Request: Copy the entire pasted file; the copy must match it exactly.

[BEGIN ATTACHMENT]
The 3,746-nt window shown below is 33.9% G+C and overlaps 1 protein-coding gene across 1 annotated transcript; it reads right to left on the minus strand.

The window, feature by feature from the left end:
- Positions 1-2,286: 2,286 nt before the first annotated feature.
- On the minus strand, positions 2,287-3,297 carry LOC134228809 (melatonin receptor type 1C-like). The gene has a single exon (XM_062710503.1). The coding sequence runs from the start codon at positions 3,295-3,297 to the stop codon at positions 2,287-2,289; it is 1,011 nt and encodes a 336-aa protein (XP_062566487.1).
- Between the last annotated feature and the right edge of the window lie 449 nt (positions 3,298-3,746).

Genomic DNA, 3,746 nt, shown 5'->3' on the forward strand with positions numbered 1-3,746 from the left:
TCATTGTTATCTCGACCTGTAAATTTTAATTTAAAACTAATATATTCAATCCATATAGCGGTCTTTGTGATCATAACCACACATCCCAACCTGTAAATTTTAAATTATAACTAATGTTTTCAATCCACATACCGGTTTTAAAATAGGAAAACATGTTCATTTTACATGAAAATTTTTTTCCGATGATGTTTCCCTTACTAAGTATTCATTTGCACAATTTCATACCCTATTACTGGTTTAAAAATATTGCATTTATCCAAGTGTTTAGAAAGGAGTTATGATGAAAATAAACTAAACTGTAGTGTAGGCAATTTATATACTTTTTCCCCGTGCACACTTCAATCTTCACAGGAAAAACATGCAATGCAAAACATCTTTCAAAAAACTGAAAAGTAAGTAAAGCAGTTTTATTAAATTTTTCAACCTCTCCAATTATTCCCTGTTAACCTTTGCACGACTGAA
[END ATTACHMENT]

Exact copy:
The 3,746-nt window shown below is 33.9% G+C and overlaps 1 protein-coding gene across 1 annotated transcript; it reads right to left on the minus strand.

The window, feature by feature from the left end:
- Positions 1-2,286: 2,286 nt before the first annotated feature.
- On the minus strand, positions 2,287-3,297 carry LOC134228809 (melatonin receptor type 1C-like). The gene has a single exon (XM_062710503.1). The coding sequence runs from the start codon at positions 3,295-3,297 to the stop codon at positions 2,287-2,289; it is 1,011 nt and encodes a 336-aa protein (XP_062566487.1).
- Between the last annotated feature and the right edge of the window lie 449 nt (positions 3,298-3,746).

Genomic DNA, 3,746 nt, shown 5'->3' on the forward strand with positions numbered 1-3,746 from the left:
TCATTGTTATCTCGACCTGTAAATTTTAATTTAAAACTAATATATTCAATCCATATAGCGGTCTTTGTGATCATAACCACACATCCCAACCTGTAAATTTTAAATTATAACTAATGTTTTCAATCCACATACCGGTTTTAAAATAGGAAAACATGTTCATTTTACATGAAAATTTTTTTCCGATGATGTTTCCCTTACTAAGTATTCATTTGCACAATTTCATACCCTATTACTGGTTTAAAAATATTGCATTTATCCAAGTGTTTAGAAAGGAGTTATGATGAAAATAAACTAAACTGTAGTGTAGGCAATTTATATACTTTTTCCCCGTGCACACTTCAATCTTCACAGGAAAAACATGCAATGCAAAACATCTTTCAAAAAACTGAAAAGTAAGTAAAGCAGTTTTATTAAATTTTTCAACCTCTCCAATTATTCCCTGTTAACCTTTGCACGACTGAA